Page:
Many International Socialists regard the Easter Rebellion of 1916 in Ireland, as a betrayal of the Cause of Labour, in that they regard it, as a Nationalist rebellion, led by leaders like Pearse of the Gaelic tradition and Connolly of Labour, rather than being a matter of self-determination and liberation. Some, particularly the revisionists, have even gone so far, as to accuse Padraic Pearse of neo-fascism, while Labour MPs in the House of Commoners in London, stood up and applauded the news, of the execution of Labour stalwart and working-class hero, James Connoly in a wheelchair. I have no doubt, that the Provos of the Stormont Junta today, would do the same if it did not cost them votes. You only have to look at their 2016 video promo and see how they have denigrated the Connolly contribution or examine their collaboration in the torture of Irish POWs today, which replicates the brutality, meted out to the ten hunger strikers. Their treatment and censorship of nationalist youth, has caused considerable death, suicide and wholesale incarceration, within their constituencies and is well on the way to being as vicious, as the Blueshirts. They are morphing into American Republican Darwinism, at an alarming rate, in their pursuit of political power at all costs, paying only lip service to traditional Irish republican values. Of course their manipulative skills learned in surviving paedophile homes, are a great asset, in the orifice licking environment of political Ireland.
To return to the 1916 legacy, I see the Pearse tradition, as more an expression of Motherland, rather than Fatherland, found in writings and in his poem, The Mother, which foretells his own martyrdom and that of his brother William.
I do not grudge them: Lord, I do not grudge
My two strong sons that I have seen go out
To break their strength and die, they and a few,
In bloody protest for a glorious thing,
They shall be spoken of among their people,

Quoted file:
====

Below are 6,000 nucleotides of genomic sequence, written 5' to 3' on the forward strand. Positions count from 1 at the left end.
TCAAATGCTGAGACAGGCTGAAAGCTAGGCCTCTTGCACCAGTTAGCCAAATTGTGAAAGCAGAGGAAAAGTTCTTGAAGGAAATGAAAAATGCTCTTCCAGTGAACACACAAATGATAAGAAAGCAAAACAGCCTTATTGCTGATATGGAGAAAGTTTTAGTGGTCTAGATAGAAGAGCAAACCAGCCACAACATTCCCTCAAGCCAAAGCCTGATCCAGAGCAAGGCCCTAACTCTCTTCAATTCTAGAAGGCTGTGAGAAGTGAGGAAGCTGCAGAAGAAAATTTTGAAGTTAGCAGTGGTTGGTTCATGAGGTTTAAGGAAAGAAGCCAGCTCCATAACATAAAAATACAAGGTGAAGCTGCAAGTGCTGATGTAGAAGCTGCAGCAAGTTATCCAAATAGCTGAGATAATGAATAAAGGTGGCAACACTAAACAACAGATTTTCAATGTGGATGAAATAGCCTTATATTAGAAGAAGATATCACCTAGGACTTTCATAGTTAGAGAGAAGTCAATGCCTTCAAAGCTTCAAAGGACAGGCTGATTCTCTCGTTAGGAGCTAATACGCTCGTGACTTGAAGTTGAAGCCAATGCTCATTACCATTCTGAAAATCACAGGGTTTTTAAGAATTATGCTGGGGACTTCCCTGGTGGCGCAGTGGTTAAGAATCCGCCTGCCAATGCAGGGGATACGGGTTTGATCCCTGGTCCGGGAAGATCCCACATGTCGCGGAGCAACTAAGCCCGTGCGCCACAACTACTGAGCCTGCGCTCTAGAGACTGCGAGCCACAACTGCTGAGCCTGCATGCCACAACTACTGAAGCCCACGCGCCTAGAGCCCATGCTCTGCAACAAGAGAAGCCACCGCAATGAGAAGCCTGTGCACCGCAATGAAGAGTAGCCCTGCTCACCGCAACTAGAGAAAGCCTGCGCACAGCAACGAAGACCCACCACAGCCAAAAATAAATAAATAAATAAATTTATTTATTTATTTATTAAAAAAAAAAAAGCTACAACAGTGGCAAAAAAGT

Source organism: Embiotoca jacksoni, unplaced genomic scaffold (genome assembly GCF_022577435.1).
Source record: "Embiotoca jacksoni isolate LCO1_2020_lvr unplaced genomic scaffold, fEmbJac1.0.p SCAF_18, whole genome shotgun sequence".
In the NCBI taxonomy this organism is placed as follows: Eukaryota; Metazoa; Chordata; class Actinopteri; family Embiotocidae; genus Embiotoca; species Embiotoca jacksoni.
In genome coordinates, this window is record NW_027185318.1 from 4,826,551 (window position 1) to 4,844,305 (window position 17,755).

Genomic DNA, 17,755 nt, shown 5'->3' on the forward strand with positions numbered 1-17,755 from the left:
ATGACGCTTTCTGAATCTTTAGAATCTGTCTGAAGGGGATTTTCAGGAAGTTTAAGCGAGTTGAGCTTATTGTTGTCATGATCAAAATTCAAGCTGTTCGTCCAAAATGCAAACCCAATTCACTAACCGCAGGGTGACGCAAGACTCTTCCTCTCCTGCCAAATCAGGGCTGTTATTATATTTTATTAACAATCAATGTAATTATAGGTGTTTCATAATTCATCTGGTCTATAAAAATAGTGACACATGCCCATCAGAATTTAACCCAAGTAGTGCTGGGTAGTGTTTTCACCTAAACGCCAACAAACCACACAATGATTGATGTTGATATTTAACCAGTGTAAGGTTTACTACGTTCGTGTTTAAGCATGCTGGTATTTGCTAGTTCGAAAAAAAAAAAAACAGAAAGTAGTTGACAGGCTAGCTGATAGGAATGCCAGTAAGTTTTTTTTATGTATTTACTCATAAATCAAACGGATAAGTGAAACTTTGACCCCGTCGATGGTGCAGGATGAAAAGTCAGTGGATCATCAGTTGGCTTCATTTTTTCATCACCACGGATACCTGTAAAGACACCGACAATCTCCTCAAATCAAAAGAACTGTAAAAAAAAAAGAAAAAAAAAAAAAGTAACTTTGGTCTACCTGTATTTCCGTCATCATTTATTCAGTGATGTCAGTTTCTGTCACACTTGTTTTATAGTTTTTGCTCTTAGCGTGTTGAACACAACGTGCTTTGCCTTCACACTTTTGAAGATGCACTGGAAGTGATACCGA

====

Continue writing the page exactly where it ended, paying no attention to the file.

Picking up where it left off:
The generations shall remember them,
And call them blessed;
But I will speak their names to my own heart
In the long nights;
The little names that were familiar once
Round my dead hearth.
Lord, thou art hard on mothers:
We suffer in their coming and their going;
And tho' I grudge them not, I weary, weary
Of the long sorrow-And yet I have my joy:
My sons were faithful, and they fought.
Both Pearse and Connolly for me are very complex characters but then so is the truth, in political matters. Connolly, born in Scotland of Irish stock, by participating in the Easter rebellion, remained true to his class and his DNA. It appears to be a DNA, that only the colonially, oppressed understand. It requires EQ rather than IQ to comprehend, best expressed by Pearse at the grave of O'Donovan Rossa, when he stated," the fools, the fools, they have left us our Fenian dead, and while Ireland holds these graves, Ireland unfree shall never be at peace."
Connolly was a politically desperate man, when he engaged the Pearse and Clarke tradition. he had already experienced the betrayals of Labour and it's careerists, over and over again, while experiencing daily, the misery of his class in the slum tenements of Dublin, along with Larkin. Once he took his first step with the Irish Citizen Army, Connoly would have known full well, his approaching fate. He was sufficiently acquainted with the Britsh Army, to know that there was no turning back. Anyone who tries to re-write history on this fact, fools themselves.
On the other hand, it is not clear, whether Pearse and Clarke were entirely aware, of the international nature of the tradition, they were engaging with, in Connolly and the ICA. It also appears, that many, assuming their legacy today, are not remotely aware, either. The basis of Connolly ideology, was expressed by him, when he stated, "The Cause of Ireland is the Cause of Labour and the Cause of Labour is the Cause of Labour". The Cause of Labour is International and primarily material, while the Cause of Ireland is primarily of Spirit and Self- Determination. The Legacy of 1916 is both. The realization and fulfilment of both traditions are equally important elements, for any successful Liberation Movement to sustain itself and succeed.